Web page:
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July 3, 1996

Gerontology Researchers Look Toward Millennium

JAMA. 1996;276(1):12. doi:10.1001/jama.1996.03540010014006

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THE NATION NOW is a year farther along "The Road to an Aging Policy for the 21st Century" that was mapped in May 1995 at the Fourth White House Conference on Aging.

As this second postconference year gets under way, the National Institute on Aging (NIA) is pointing out that the first members of the baby-boom generation—those born in 1946—will turn 65 in just 15 years. And the last of the boomers, born in 1964, will reach 65 in 2029.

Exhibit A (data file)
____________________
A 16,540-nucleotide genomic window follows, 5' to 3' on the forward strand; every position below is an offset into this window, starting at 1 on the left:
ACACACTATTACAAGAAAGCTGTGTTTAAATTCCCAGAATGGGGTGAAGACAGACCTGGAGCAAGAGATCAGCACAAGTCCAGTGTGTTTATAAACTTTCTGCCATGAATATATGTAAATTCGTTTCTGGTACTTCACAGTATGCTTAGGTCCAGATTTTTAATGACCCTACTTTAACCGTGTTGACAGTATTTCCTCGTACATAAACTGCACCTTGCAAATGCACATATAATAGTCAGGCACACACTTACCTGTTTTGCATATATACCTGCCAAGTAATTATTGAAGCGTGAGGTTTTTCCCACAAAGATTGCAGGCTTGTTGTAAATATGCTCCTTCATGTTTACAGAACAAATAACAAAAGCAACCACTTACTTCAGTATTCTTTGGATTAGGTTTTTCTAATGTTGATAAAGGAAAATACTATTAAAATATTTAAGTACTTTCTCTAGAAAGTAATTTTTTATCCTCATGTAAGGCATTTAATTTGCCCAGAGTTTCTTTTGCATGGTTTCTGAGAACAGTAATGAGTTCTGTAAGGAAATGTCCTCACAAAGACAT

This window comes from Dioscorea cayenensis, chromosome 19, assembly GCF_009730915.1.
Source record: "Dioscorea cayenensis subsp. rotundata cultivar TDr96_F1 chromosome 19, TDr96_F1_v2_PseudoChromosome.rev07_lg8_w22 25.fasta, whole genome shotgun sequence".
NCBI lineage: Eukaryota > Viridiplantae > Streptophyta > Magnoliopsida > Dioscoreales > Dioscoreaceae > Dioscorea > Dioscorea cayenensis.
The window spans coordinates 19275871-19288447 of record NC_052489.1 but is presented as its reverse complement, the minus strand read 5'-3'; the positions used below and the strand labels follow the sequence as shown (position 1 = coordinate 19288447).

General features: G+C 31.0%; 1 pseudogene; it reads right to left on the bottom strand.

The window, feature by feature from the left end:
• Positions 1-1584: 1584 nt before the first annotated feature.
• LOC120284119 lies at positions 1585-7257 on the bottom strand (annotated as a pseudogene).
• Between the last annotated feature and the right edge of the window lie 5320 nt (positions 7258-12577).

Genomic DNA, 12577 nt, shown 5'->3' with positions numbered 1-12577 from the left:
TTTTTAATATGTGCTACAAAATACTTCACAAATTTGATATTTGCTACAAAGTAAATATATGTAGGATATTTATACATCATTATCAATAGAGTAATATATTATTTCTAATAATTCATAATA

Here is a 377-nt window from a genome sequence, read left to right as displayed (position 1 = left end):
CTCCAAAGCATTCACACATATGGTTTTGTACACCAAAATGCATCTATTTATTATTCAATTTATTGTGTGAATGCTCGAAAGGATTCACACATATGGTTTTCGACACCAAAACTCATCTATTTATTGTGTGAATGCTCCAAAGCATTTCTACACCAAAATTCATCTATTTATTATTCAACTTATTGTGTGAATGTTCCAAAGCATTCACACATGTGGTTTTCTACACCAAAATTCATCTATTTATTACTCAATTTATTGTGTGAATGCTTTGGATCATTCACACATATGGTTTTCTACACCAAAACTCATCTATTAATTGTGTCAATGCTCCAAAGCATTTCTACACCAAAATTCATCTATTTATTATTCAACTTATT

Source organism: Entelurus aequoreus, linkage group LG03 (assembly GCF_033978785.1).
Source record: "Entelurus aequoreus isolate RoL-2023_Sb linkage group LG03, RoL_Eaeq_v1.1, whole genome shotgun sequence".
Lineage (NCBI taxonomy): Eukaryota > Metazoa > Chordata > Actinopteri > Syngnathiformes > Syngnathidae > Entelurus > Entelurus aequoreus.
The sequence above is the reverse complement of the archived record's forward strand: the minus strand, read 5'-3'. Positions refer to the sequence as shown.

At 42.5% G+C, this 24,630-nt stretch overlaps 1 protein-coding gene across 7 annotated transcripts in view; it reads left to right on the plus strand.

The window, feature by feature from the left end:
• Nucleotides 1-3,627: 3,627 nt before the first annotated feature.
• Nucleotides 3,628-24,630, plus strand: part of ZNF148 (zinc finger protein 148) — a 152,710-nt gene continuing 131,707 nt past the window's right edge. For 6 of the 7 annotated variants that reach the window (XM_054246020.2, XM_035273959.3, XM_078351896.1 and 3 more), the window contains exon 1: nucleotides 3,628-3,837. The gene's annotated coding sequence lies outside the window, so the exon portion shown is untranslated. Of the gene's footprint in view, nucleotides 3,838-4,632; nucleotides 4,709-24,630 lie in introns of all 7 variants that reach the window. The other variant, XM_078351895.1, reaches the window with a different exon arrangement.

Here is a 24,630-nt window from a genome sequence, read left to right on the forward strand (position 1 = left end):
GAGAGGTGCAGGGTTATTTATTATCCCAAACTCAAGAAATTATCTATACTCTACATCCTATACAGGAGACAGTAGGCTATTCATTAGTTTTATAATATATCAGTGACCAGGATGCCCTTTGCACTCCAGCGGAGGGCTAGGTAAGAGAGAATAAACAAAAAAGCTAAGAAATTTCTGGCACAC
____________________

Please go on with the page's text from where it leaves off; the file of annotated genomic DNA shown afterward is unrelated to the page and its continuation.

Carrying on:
The NIA, which is part of the National Institutes of Health and has research facilities in Baltimore and Bethesda, Md, sees reason for optimism in that the boomers' health is generally better than that of their parents, most women will have worked to generate their own Social Security and pension income, and education levels are higher.

On the other hand, NIA officials say, it's important to keep in mind